Neel Jani (33, Switzerland): “The last race in the Porsche 919 Hybrid’s history will certainly be very special. The end of an era is the prefix for this weekend. At the same time for our car number 1 driver crew, a strong race result is the priority. We will give everything to send off the 919 nicely in to retirement. The circuit should suit us with the high downforce aerodynamic package. It’s an abrasive track for the tyres. It will probably be hot during the day but we drive into the cooler night and therefore have to manage our tyre strategy accordingly.”
André Lotterer (35, Germany): “The entire team will experience a very emotional weekend in Bahrain. I had similar feelings with Audi last year. But I think this time it will be different for the entire paddock because an era of great competition between extremely cool hybrid sports cars is ending. I will try to enjoy every second and take all the memories with me. I want to contribute with a strong performance for a nice farewell. The Bahrain track layout is not one of my favourites, but I still like driving there. The weather usually is nice in the desert. It is a challenging race for the tyres but I think the 919 is a fast, solid car and we have the potential to win there.”
Nick Tandy (33, Great Britain): “I prefer not to think about the farewell yet. The Bahrain race is very interesting anyway because we are racing from day into night. It is normally very hot for the car, the drivers and especially the tyres. It is a challenging race to finish the season at. I haven’t been there since 2015 but I was on the podium back then when I came second in the LMP2 class. So this year’s target is to make it onto the LMP1 podium.”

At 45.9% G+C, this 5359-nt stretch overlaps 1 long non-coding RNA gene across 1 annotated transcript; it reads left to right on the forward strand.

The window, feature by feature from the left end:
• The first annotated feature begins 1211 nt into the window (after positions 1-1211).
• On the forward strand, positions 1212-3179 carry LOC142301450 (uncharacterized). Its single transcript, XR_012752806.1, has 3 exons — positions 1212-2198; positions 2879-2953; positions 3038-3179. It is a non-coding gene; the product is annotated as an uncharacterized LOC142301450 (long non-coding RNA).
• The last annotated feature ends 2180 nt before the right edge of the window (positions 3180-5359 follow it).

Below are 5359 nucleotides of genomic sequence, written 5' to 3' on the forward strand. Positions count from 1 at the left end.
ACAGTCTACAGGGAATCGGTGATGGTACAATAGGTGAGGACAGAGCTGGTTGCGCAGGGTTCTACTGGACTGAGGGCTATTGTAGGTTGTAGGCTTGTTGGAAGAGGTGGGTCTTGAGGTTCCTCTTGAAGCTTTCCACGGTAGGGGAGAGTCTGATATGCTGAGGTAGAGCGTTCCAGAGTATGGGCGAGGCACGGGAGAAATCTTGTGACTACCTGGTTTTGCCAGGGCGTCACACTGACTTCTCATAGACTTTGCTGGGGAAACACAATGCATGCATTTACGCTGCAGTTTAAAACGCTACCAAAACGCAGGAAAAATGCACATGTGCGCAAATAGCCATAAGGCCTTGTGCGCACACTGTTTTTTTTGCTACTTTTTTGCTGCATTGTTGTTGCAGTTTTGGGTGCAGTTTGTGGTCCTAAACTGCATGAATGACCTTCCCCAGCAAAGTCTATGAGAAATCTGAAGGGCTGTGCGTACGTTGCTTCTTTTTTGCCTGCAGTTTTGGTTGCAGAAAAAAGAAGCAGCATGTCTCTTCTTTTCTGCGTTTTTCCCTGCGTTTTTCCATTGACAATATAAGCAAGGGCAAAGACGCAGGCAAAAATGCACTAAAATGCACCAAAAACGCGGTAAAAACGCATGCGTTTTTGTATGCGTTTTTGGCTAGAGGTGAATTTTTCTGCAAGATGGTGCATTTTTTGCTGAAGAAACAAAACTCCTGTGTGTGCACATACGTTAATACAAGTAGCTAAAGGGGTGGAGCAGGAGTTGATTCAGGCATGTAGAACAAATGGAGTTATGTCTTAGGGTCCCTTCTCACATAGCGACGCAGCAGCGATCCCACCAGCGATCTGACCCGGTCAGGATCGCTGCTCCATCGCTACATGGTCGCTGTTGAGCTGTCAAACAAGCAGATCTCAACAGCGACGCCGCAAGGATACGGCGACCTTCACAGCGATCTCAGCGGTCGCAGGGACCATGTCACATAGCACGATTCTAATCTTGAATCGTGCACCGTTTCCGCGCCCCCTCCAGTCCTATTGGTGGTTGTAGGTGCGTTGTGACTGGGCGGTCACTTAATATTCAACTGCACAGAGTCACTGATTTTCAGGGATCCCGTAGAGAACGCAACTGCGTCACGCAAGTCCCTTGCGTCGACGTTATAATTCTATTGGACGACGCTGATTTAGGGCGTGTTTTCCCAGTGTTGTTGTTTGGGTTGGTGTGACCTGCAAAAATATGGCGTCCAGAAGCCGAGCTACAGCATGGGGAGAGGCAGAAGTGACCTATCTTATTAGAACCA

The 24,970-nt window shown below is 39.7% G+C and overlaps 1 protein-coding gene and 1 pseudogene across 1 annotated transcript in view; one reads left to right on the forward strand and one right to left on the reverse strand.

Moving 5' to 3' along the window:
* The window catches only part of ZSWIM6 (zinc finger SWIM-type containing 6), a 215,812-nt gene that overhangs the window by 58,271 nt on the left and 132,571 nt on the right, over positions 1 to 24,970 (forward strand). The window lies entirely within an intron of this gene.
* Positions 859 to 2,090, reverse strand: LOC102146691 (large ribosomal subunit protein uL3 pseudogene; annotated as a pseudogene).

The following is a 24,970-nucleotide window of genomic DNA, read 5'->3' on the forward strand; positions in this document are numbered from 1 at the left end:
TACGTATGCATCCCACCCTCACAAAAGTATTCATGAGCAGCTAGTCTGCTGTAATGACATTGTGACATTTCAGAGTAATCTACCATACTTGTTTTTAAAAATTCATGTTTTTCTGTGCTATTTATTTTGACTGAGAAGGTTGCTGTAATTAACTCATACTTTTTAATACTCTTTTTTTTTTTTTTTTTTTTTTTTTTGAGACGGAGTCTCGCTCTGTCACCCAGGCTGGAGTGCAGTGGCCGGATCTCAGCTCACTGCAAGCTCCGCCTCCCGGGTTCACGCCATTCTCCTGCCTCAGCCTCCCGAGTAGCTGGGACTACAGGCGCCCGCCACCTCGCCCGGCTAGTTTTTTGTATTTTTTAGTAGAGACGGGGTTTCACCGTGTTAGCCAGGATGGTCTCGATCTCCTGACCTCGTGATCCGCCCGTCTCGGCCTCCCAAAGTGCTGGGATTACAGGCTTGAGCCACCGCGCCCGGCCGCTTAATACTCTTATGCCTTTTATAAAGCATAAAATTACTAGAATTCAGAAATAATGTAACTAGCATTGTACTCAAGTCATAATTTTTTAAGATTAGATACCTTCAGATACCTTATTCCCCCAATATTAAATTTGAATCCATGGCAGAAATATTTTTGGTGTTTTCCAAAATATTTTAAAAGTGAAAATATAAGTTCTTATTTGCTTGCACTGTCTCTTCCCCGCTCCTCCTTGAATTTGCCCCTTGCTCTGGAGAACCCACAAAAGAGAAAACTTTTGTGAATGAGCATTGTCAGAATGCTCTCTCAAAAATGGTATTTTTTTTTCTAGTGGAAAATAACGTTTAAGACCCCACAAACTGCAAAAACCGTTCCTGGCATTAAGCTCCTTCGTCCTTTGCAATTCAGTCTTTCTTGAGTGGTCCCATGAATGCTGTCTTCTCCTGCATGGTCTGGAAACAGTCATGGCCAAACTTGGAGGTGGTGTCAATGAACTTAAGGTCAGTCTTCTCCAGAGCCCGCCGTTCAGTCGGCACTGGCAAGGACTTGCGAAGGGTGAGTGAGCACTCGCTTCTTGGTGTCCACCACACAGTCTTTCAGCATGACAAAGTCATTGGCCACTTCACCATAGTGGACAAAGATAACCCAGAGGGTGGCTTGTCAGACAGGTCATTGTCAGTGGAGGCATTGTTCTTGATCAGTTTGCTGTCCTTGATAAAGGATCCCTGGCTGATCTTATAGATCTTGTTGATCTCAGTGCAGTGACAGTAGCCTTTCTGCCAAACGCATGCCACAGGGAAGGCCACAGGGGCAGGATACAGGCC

Drivers Porsche 919 Hybrid car number 2:
Earl Bamber (27, New Zealand): “Two Le Mans wins and now the world championship—there is a lot I can thank Porsche for. It was very special for me to join the Porsche LMP1 programme back in 2015. It was one of my first ever tasks as a Porsche works driver when Fritz and Andreas and everyone in the team believed in taking a Carrera Cup driver to Le Mans. That was amazing. I was back in the GT programme in 2016 and then becoming one of the main LMP drivers has been a fantastic year in which I was learning a lot. Stopping now feels difficult because I feel every race weekend we are getting better and better and there is still a lot more performance and a lot more than we can show. The race weekend in Bahrain will be challenging and we will give it our best. It will be very, very special to see two cars in the museum forever having my name on the side. The Porsche 919 Hybrid will always bring back special memories.”
Timo Bernhard (36, Germany): “It is great that we could take both titles in Shanghai. Now we are relieved to give it a go in Bahrain and to fully enjoy our last weekend with the Porsche 919 Hybrid. In other words: we will get the maximum out of it without the pressure of the championship battle. In any case, it will be a weekend full of emotions. For me, many memories from the first days of the programme pop up. These were intense experiences at the beginning. Not easy. When the last stint of the 919 is over, a lot more feelings will come up. These four—or five years if you include development—were just such cool times and I wouldn’t have wanted to miss a single moment. I’m heading very positively to Bahrain, although I know it will not be easy to suppress such thoughts during a very tough six-hour race.”
Brendon Hartley (28, New Zealand): “Going to Bahrain will be emotional for all of us. Especially as we arrive as World Champions with less pressure now. I have so many incredible memories and experiences with the 919 Hybrid, teammates, and all the boys and girls from the Porsche LMP Team. We shared something very special together. After developing the Porsche 919 for more than four years, it’s an absolute dream to drive so we will all be enjoying every last lap with this awesome machine. On one side there will be a lot of sadness, but on the other hand we will be giving everything to give this project the ultimate sendoff it deserves.”